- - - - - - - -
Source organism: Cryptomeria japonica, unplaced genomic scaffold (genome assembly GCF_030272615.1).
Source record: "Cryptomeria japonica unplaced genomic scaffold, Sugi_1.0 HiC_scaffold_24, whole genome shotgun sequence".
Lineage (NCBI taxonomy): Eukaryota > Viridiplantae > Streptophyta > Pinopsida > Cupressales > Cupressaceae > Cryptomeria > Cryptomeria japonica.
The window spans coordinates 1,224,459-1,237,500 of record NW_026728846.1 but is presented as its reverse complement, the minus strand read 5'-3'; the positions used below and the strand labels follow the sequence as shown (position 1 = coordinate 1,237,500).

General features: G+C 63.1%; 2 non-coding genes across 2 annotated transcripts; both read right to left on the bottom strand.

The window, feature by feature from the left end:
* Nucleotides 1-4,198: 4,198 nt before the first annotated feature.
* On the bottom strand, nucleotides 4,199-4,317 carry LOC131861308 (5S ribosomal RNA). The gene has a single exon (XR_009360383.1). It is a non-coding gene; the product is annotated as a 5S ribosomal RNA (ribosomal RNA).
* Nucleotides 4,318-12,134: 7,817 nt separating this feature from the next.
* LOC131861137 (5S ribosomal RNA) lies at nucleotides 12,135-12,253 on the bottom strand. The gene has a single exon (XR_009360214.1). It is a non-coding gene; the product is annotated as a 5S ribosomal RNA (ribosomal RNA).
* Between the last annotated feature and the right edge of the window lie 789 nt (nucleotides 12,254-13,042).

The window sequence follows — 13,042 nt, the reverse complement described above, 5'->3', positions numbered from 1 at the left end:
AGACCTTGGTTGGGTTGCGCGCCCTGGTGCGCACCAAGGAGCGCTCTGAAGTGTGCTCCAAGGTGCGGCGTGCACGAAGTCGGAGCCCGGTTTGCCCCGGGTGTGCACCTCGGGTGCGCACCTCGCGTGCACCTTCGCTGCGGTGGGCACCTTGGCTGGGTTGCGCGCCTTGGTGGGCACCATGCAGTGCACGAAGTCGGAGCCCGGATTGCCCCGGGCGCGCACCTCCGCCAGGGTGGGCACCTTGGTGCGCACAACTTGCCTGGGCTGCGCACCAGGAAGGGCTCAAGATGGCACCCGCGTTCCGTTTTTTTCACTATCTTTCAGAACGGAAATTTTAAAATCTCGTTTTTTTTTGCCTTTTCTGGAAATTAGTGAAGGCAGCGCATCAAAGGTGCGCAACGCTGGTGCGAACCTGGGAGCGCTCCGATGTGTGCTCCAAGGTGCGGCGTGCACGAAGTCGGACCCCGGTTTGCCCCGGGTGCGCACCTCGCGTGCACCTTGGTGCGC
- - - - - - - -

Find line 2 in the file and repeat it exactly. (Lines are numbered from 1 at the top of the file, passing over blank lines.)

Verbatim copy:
Source record: "Cryptomeria japonica unplaced genomic scaffold, Sugi_1.0 HiC_scaffold_24, whole genome shotgun sequence".